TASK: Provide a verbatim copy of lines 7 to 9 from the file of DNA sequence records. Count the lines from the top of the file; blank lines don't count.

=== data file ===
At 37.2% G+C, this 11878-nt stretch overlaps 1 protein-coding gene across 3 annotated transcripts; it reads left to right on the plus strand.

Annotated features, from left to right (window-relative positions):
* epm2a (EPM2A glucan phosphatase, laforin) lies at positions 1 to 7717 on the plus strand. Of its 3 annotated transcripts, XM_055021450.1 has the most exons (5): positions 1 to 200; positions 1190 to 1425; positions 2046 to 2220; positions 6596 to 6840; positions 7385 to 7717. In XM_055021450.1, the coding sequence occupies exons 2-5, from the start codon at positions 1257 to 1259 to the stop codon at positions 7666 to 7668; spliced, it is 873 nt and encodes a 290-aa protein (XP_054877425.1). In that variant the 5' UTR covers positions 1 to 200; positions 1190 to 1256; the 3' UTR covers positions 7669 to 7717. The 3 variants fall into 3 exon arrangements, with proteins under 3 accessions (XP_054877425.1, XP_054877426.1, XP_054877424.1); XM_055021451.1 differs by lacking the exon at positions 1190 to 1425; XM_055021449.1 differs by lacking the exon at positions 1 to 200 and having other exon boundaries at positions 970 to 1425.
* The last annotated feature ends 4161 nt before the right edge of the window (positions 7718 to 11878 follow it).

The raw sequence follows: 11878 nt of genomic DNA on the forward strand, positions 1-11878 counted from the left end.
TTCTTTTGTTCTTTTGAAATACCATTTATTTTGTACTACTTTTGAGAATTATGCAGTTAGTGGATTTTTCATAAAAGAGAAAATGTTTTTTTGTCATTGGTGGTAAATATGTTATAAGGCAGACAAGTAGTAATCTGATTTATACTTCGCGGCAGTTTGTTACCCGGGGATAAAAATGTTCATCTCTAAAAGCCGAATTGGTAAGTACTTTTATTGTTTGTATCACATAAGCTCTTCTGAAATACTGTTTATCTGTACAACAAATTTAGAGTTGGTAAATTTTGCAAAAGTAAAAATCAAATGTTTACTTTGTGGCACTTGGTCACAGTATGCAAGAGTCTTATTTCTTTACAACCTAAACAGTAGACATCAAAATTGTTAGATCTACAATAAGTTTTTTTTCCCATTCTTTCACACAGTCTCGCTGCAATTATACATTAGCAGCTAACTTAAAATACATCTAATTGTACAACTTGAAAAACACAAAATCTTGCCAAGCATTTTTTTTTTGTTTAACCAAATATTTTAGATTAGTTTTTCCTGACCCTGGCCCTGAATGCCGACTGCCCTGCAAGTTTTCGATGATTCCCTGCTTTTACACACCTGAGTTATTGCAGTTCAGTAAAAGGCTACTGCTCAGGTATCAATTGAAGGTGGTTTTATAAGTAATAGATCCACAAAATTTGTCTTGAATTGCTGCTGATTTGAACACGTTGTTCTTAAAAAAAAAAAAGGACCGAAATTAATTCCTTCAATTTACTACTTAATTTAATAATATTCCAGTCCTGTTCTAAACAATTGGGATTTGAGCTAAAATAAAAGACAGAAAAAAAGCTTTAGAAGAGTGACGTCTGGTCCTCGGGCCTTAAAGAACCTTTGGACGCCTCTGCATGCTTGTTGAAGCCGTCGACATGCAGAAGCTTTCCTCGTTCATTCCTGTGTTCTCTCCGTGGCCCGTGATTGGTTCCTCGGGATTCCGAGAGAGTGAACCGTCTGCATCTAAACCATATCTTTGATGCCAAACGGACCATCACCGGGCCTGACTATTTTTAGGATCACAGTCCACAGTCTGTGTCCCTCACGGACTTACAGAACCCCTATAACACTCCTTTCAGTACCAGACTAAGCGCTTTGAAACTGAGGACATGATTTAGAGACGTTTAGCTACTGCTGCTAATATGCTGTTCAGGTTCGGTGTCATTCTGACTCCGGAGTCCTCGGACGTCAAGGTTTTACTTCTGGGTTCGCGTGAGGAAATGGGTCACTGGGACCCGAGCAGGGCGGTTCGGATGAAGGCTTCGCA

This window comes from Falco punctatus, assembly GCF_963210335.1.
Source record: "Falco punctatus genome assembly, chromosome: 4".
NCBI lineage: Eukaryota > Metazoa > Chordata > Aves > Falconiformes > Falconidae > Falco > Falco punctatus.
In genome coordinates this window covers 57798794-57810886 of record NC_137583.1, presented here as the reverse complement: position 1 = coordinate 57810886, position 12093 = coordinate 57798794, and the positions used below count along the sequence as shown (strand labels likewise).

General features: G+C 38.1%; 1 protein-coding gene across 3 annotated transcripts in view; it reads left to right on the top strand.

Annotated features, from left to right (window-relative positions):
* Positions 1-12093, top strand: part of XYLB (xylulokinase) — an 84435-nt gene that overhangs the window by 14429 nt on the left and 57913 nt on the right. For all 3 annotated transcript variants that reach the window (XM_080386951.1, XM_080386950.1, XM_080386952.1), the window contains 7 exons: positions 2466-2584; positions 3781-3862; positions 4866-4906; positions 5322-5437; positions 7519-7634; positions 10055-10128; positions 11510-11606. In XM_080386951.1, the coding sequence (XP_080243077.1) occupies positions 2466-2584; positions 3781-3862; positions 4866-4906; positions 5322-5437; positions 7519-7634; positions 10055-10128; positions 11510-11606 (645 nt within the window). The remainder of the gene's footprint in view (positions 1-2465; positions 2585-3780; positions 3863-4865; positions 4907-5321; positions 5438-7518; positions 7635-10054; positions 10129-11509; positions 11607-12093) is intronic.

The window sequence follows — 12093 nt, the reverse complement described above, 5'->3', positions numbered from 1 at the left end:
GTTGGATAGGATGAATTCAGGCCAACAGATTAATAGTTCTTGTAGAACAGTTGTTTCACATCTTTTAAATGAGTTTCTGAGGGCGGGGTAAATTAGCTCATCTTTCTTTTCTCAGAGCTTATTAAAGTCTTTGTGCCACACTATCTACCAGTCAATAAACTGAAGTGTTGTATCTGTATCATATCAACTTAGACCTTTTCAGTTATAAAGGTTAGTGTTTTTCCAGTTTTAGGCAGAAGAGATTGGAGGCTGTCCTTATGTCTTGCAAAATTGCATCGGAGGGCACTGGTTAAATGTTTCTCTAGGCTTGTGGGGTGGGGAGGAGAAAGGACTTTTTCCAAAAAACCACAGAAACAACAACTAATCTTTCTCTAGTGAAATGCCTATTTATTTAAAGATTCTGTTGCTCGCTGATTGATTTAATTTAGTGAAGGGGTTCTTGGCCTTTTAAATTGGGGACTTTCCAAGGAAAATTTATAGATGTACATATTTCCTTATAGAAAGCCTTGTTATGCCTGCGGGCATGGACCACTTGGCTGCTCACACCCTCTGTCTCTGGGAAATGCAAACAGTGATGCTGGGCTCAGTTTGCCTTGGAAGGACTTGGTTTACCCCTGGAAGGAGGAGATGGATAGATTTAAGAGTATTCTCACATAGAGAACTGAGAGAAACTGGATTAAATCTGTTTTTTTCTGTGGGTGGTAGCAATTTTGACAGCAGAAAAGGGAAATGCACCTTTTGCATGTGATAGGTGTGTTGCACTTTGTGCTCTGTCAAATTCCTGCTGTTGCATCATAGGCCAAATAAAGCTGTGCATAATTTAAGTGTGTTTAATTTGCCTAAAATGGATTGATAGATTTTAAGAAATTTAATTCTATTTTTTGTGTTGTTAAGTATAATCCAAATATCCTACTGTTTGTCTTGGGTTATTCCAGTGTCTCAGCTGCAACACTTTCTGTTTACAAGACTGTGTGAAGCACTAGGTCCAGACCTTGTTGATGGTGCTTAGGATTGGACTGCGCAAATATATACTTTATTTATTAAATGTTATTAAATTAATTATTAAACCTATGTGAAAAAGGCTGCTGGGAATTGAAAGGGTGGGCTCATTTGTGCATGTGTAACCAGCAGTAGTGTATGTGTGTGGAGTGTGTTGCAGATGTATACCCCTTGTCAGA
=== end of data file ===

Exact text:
This window comes from Falco punctatus, assembly GCF_963210335.1.
Source record: "Falco punctatus genome assembly, chromosome: 4".
NCBI lineage: Eukaryota > Metazoa > Chordata > Aves > Falconiformes > Falconidae > Falco > Falco punctatus.